Discusses breast reconstruction surgery done after mastectomy. Covers two ways of doing the surgery: pedicle flap and free flap. Looks at types of flap surgery: TRAM, latissimus dorsi, DIEP, SIEA, TUG, and gluteal free. Covers what to expect after surgery and risks.
Tissue Flap Surgery for Breast Reconstruction
Tissue flap surgery is a way to rebuild the
shape of a breast using skin, fat, and muscle from another part of the body. It
is usually done after part or all of the breast is removed (mastectomy) because of cancer. It may also be done for
women who have problems with breast development.
reconstruction usually takes more than one surgery. The first surgery may be
done during the same surgery as mastectomy, or it may be done later as a
separate procedure. The nipple and the brown area around it (areola) are
created at a later time.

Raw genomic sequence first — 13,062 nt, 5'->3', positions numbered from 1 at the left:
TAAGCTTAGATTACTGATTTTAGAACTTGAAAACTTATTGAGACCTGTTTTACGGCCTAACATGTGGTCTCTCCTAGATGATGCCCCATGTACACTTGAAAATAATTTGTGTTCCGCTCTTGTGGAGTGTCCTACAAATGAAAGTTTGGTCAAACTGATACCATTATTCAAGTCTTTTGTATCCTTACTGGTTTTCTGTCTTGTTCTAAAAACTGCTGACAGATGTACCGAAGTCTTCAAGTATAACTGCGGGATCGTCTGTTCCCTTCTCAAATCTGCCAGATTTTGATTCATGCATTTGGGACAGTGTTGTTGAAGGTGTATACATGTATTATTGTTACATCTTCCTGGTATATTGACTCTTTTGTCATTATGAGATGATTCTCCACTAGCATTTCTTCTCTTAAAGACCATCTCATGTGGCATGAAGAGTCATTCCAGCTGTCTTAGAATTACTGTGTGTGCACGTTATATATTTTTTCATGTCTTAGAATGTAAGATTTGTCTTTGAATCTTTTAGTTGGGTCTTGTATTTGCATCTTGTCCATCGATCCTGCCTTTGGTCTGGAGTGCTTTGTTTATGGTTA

Tissue flap surgery is done by a
plastic surgeon. The breast surgeon who does your
mastectomy can refer you to a plastic surgeon with special training in breast
You will meet with the plastic surgeon before your
mastectomy to discuss the best procedure for you. The surgeon can show you
pictures of other women who had the surgery you are considering. You can ask to talk to women who have had the surgery.
If you are not comfortable with the surgeon or the recommended treatment,
you can see another surgeon to get a
Types of tissue flap surgery
Tissue flap surgery
may be done in two ways:
"Pedicle flap" means the flap of tissue from
the back or belly is moved to the chest without cutting its original blood
supply. The tissue is pulled under the skin up to the chest area and
"Free flap" means the tissue and blood vessels are cut.
After the flap is in place, the surgeon sews the blood vessels in the flap to
blood vessels in the chest area. This requires careful surgery using a